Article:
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TyndaleBiscoe & Mallinson Society

TERM-II ASSIGNMENT - 2016


CLASS IX
SUBJECTS HISTORY & URDU GRAMMAR
Note: Any query that arises may be noted down. It will be clarified once school reopens.

Lesson: History and Sport (TERM II)


Dear Students,
In this section we shall look at the following:
1.
2.
3.
4.
A I.

The evolution of Cricket as a game in England


The relationship between British imperialism and Cricket
The history of the adoption of Cricket in India
The modern transformation of the game.

THE ORIGIN OF CRICKET:


The origin of the game of Cricket is lost in the mist of time. However, there is a consensus of
expert opinion that the first cricket club came into existence at Hambleton in the 1760s.
Evidence suggests that it was played in England during the 12th and 13th centuries. It was by
the middle of the 18th century that the aristocracy adopted the game. In 1744, the London
Cricket Club formed what were recognizably the rules of modern cricket. The Marylebone
Cricket Club, established in 1787, is one of the oldest cricket organisations in England.

A II.

THE HISTORICAL DEVELOPMENTS OF CRICKET AS A GAME IN ENGLAND:


The first written Laws of Cricket came into existence in 1744
The principles (rules) shall choose from amongst the gentlemen (rich batsmen) present,
two Umpires who shall absolutely decide all disputes
The stumps must be 22 inches in height and the bails across them, 6 inches wide.
The ball must be between 5 and 6 ounces and the two set of stumps, 22 yards apart.
There was no limit to the shape and size of the bat.

THE MCCS REVISION OF THE LAWS IN THE 18TH CENTURY:


The MCC brought in a series of changes in the game of cricket in the second half of the 18th
century:

It became common to pitch the ball through the air rather than roll it along the ground

The curved bat was replaced by a straight one


1
3

The weight of the ball was limited to 5 2 to 5 4 ounces and the width of a bat to 4 inches.

In 1744, the first Leg Before laws was published

A third stump became common

The first six-seam cricket ball was introduced


A III. CHANGES THAT OCCURRED IN THE 19TH CENTURY

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Rules about Wide Balls was applied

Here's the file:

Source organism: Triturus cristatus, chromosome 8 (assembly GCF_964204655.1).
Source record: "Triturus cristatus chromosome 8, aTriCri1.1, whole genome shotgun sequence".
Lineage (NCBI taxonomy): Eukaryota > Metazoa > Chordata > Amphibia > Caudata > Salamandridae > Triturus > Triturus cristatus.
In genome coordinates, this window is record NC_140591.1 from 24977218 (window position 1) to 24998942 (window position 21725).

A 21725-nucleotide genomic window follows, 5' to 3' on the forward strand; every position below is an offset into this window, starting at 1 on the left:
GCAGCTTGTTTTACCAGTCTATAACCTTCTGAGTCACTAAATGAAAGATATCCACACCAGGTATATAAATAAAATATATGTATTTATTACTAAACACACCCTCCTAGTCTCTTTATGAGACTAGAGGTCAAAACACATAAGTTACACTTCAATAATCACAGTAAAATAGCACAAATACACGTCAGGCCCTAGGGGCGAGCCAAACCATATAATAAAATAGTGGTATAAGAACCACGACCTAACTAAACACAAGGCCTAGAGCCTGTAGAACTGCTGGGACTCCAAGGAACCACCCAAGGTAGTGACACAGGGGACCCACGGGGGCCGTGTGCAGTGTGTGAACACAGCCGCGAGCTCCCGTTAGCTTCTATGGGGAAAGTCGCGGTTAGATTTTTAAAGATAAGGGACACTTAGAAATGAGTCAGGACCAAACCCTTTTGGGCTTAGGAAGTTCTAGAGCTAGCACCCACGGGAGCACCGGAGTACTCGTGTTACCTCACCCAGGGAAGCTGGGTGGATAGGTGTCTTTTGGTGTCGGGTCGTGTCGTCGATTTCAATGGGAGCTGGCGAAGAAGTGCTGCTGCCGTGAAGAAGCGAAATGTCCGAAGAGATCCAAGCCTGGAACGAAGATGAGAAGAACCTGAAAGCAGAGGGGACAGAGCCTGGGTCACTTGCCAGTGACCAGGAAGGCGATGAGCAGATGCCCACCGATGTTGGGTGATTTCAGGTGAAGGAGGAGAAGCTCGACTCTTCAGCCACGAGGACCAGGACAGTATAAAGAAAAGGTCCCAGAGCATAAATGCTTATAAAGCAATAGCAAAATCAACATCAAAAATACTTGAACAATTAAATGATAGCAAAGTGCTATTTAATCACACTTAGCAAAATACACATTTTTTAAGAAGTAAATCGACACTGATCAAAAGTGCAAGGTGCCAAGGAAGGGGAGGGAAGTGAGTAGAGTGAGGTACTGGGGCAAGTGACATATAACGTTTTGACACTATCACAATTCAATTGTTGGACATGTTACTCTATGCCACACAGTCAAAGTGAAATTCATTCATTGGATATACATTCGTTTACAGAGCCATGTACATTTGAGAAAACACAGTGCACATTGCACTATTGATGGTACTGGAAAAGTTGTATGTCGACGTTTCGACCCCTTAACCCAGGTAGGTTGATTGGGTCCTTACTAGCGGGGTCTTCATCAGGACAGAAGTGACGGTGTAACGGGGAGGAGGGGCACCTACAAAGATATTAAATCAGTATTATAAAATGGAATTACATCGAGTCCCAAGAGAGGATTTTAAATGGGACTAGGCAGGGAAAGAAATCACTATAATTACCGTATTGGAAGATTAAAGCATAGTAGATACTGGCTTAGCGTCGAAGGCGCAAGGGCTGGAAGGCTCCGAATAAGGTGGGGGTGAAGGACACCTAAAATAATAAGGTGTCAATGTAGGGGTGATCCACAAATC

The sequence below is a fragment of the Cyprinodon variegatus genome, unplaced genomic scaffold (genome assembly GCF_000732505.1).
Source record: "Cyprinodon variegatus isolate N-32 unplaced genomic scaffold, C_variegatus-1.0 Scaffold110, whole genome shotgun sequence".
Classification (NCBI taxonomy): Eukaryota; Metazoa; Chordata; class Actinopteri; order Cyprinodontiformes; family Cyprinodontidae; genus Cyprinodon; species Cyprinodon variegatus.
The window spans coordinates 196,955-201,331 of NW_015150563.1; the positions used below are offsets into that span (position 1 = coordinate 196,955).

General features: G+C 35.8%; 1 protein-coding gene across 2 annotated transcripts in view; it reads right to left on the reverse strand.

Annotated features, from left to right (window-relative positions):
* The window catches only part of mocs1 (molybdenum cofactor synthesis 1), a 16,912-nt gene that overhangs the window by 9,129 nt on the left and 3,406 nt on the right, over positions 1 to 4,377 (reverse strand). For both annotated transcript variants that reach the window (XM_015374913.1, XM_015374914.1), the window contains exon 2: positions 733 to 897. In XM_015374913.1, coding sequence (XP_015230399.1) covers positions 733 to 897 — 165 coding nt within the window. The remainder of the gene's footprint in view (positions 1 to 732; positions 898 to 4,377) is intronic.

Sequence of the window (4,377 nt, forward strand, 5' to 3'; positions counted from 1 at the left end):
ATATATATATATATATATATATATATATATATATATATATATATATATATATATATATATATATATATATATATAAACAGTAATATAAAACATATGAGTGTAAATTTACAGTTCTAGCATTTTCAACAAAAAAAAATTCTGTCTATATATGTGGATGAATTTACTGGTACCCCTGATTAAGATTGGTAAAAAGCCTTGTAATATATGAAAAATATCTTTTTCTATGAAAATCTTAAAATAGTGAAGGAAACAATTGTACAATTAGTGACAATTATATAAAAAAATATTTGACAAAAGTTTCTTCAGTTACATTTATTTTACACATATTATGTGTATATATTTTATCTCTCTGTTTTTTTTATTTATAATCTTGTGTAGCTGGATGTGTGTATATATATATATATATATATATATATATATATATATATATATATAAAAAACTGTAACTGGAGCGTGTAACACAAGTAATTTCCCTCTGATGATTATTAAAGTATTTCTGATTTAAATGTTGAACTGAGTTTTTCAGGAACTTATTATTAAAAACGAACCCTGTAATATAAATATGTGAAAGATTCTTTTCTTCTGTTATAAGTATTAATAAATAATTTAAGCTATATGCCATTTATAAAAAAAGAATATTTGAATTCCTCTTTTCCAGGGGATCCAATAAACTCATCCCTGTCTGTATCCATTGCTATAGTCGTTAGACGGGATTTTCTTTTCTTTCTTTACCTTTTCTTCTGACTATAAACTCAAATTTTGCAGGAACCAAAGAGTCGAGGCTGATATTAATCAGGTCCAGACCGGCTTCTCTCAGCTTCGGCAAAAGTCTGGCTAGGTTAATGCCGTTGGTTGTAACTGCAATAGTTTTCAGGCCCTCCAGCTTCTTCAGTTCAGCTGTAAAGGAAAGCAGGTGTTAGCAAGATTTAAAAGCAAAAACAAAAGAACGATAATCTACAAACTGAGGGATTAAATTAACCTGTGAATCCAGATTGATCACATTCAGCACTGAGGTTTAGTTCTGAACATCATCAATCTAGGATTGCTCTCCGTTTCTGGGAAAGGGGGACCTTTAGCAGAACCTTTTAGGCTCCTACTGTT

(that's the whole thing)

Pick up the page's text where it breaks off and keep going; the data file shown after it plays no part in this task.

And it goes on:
The exact circumference of the ball was specified
Protective equipment like Pads and Gloves became available
Boundaries were introduced
Over-arm bowling became legal
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A IV. Cricket, a sport of the pre-industrial period, matured during the early phase of the Industrial
Revolution in the late 19th century. It is therefore a game with characteristics of both the past as
well as the present times. In fact, the peculiarities of Test cricket were shaped by its
connections with a rural past.
CONNECTION OF CRICKET WITH THE RURAL PAST
PECULARITIES

THE CAUSES

The length of a Test


Match

The rhythm of rural life was slow and crickets


rules were made before the Industrial Revolution

Vagueness about the


size of a cricket
ground

Cricket was commonly played on country


commons and the size of the commons varied
from one village to another. So there were no
designated boundaries before the Industrial
Revolution.

The equipment for the


game of Cricket

Crickets most important tools were all made of


natural pre-industrial material. The bats, stumps
and bails were all made of wood and the ball of
leather, twine and cork.

A V.

INFLUENCE OF TECHNOLOGICAL CHANGE ON CRICKET:


Although cricket changed with the 19th century technology yet it remained true to its origins in
rural England. If we look at the games equipment, we can see that crickets most important
tools were all made of natural, pre-industrial materials. The bat was made of wood as were the
stumps and the bails. The ball was made of leather. However, as far as the protective
equipment was concerned, it was influenced by technological change. The protective
equipment like pads, gloves and helmets are all made of industrial material.
A VI. CRICKET AND VICTORIAN ENGLAND:

It is more than a game, this cricket, it somehow holds a mirror up to the English
society Sir Neville.
Based on the rigid class of the Victorian society, crickets social formation during this
time mirrored the hierarchies.

Cricket that was played by the poor:

Cricket that was played by the rich: